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The Yankee Express

Increasing danger for deer and drivers

Jan 21, 2021 12:30PM ● By Chief Steven J. Wojnar

Dudley is typical of most Central Massachusetts small towns with its combination of rural, residential, and business districts. This mix offers a driver the opportunity to be exposed to some unique circumstances while on the roads. We obviously have a variety of wildlife moving around the area.  Instances of deer strikes by motor vehicles occur quite often, especially at this time of the year. I wanted to make people aware of this important issue and offer some information to avoid crashes. 

    The National Highway Safety Administration (NHSA) conducted a study concerning the increasing dangers from deer-related vehicle accidents. These crashes have consistently risen over the years due to increasing deer populations and destruction of their habitat. Given the fact that Dudley has many open fields and wooded areas along many miles of road, the possibility of these incidents occurring increases.  Anyone who has experienced these situations understands how dangerous these encounters can be.  Deer often run out into traffic without hesitation.  They are large animals and a collision can cause a great deal of damage as well as injuries to occupants.

    Many resources provide explanations and tips for dealing with these situations.  “The Culture of Safety” indicates most of these incidents will occur at dusk or early evening.  Deer have tendencies to travel in packs, so if you see one, there is a high likelihood more are nearby.  Pay attention to deer warning signs along highways in other prominent areas, as those locations have been determined to be places of frequent contact.  In rural areas, be sure to visually scan fields or wooded places while driving to become aware of these animals.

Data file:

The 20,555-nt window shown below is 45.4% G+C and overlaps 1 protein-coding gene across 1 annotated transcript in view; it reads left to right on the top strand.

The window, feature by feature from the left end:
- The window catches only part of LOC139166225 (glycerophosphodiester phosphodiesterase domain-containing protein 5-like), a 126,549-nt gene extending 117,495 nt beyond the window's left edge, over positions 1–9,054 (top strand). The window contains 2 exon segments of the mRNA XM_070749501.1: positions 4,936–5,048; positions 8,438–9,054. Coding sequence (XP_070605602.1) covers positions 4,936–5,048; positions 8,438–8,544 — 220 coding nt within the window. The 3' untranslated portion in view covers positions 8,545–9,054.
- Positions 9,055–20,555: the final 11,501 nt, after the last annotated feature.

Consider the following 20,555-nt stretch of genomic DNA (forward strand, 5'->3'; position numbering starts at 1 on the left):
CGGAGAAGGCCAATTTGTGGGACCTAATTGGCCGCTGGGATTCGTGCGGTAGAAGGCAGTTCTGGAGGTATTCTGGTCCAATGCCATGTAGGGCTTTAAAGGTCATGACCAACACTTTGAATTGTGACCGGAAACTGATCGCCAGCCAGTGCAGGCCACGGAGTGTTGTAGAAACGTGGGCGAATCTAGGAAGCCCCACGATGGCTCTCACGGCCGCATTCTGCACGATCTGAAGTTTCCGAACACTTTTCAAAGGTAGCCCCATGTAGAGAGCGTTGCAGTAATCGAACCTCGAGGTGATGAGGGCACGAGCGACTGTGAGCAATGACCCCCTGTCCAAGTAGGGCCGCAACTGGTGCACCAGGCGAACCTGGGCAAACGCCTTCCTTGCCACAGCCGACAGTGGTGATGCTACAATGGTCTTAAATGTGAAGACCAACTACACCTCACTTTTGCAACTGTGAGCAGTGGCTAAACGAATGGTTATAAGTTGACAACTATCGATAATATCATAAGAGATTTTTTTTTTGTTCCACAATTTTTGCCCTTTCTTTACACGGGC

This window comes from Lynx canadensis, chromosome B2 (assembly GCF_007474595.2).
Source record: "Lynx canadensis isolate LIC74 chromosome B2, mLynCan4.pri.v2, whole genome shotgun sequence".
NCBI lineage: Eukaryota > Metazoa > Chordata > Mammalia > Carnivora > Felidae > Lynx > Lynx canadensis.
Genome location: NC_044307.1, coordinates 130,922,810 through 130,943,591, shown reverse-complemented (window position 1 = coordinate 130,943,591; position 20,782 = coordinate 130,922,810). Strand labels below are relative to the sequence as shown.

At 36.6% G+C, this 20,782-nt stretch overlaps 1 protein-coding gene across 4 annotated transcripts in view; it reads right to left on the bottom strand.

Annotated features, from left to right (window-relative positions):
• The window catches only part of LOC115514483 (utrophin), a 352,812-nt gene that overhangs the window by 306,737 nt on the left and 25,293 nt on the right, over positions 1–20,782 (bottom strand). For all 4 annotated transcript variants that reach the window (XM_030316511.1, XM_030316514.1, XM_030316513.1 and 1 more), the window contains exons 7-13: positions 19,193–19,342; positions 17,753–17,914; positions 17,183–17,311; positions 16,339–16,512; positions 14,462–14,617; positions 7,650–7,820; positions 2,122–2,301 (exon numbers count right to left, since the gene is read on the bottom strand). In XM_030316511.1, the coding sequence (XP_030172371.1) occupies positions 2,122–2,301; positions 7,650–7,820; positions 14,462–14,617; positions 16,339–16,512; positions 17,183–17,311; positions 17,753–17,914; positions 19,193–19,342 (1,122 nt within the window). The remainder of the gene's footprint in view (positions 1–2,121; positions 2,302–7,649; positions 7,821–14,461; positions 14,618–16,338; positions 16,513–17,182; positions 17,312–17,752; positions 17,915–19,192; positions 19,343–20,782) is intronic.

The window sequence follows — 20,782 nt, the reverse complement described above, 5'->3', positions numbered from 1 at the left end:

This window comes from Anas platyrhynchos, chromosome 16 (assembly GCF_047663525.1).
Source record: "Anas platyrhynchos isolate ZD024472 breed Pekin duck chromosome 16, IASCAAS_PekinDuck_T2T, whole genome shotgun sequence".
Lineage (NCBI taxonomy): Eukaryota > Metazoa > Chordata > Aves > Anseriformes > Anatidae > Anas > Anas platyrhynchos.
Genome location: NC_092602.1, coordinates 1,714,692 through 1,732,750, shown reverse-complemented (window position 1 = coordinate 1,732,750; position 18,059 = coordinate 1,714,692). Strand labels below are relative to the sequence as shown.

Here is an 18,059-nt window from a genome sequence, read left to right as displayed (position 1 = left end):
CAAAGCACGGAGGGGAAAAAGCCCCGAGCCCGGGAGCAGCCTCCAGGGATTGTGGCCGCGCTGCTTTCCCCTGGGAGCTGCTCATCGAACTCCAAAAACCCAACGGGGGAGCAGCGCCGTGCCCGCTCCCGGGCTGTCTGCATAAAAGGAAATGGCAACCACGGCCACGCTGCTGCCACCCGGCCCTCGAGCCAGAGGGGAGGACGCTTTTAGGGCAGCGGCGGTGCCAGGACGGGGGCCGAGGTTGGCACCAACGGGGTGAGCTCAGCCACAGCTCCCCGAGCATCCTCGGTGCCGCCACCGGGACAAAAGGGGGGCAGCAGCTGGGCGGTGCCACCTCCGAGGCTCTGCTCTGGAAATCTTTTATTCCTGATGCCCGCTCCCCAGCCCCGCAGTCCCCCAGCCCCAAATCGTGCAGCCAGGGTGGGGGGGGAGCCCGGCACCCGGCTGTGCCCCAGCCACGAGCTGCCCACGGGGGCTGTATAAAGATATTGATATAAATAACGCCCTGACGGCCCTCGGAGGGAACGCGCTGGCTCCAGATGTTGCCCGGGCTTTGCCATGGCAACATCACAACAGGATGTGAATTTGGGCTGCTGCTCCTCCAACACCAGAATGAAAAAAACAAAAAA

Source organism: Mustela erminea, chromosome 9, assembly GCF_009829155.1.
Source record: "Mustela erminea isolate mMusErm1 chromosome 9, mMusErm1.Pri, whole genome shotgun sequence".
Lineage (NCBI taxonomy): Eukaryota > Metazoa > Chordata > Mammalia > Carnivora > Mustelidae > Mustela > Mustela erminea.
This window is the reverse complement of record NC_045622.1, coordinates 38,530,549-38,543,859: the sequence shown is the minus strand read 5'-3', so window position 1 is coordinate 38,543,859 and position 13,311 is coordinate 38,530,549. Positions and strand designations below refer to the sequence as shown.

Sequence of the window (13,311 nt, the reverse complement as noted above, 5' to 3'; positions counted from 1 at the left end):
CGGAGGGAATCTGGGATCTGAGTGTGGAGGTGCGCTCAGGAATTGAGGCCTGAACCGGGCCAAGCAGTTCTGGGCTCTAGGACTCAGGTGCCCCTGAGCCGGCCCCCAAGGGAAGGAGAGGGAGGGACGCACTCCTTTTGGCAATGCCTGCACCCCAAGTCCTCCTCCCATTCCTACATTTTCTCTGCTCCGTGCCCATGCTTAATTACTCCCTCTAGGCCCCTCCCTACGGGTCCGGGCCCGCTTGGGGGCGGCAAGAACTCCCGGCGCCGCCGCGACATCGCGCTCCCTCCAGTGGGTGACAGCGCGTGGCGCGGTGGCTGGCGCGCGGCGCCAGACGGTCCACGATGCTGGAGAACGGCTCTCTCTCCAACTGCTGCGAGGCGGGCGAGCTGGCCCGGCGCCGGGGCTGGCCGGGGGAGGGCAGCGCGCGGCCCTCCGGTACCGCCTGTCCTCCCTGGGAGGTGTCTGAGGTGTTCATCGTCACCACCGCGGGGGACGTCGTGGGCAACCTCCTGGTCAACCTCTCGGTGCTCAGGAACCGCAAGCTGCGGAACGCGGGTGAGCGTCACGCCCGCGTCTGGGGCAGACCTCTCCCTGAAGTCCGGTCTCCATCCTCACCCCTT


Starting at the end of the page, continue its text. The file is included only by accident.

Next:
Injuries and serious damage can occur when drivers swerve to avoid animals.  The recommendation is to avoid major evasive maneuvers that can cause a serious crash.  Often, it may be your best bet to strike the deer, or other animal for that matter, as opposed to colliding with a tree, an oncoming vehicle, or rolling your car over.  These situations are always determined case by case.  Encounters of this nature are unexpected. It is critical to be aware of your surroundings, watch your speed, and drive defensively. 

 Protect yourselves

    As the pandemic continues and cases rise, we ask everyone to stay safe and continue to take the necessary precautions to protect yourselves.  The work of the town officials, particularly our administrator and most importantly, the Board of Health officials, is greatly appreciated. The rules regarding this virus seem to change constantly, and more pressure is placed on local governments to respond, all with limited resources. We continue to serve the people of Dudley and work with the community to improve the quality of life for everyone.  I thank the men and women from my department for their continued dedicated service to the town during these trying times. Thanks also go out to the many police officers, fire and emergency services members, public works, health care, government and all other “essential” personnel for their continued hard work and service.  We greatly appreciate the support we receive from our community.


Thanks again for your questions and comments.  Please send them to me at the Dudley Police Department 71 West Main St., Dudley, Ma. 01571 or email at [email protected].  Opinions expressed in this weekly column are those of Chief Wojnar only and unless clearly noted, do not reflect the ideas or opinions of any other organization or citizen.